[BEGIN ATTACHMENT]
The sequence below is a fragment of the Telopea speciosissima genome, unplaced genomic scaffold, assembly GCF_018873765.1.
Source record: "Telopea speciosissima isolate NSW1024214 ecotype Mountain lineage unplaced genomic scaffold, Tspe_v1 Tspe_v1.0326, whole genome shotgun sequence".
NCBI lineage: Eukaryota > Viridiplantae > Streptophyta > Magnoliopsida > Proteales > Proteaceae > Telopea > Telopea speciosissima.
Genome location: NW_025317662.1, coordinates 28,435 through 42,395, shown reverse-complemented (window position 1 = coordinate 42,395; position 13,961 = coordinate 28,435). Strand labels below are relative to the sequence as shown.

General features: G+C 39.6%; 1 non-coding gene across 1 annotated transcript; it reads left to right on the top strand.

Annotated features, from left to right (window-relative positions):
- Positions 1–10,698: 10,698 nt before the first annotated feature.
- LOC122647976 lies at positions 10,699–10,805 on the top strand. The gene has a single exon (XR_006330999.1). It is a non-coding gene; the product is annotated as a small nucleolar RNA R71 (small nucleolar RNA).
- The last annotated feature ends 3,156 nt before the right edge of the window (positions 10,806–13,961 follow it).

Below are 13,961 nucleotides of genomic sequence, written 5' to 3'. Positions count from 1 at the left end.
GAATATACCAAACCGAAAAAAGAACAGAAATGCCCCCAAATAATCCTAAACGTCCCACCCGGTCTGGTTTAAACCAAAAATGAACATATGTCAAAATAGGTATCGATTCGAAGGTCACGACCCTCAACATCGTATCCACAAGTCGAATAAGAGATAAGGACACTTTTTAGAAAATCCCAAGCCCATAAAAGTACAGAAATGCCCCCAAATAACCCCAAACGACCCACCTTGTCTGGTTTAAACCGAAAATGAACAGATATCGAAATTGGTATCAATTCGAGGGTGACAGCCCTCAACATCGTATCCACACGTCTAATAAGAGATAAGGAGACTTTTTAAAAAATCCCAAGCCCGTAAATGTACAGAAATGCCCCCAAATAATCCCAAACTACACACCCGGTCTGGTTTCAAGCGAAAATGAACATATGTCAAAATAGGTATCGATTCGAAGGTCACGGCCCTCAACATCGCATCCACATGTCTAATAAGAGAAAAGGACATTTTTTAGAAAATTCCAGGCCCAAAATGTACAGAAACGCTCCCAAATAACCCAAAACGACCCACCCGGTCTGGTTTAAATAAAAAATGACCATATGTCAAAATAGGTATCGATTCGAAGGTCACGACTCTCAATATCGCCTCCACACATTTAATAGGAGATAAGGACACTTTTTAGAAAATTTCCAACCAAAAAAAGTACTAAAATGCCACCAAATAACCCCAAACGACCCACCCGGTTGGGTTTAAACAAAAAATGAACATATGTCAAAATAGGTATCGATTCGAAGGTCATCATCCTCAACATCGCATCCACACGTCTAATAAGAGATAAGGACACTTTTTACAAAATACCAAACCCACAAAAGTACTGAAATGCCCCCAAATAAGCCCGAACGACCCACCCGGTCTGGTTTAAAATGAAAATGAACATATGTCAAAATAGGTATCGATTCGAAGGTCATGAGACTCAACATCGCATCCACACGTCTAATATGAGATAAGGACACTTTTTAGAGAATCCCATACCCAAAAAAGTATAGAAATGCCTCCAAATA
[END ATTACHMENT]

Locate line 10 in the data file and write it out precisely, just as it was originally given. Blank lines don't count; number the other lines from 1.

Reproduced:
Below are 13,961 nucleotides of genomic sequence, written 5' to 3'. Positions count from 1 at the left end.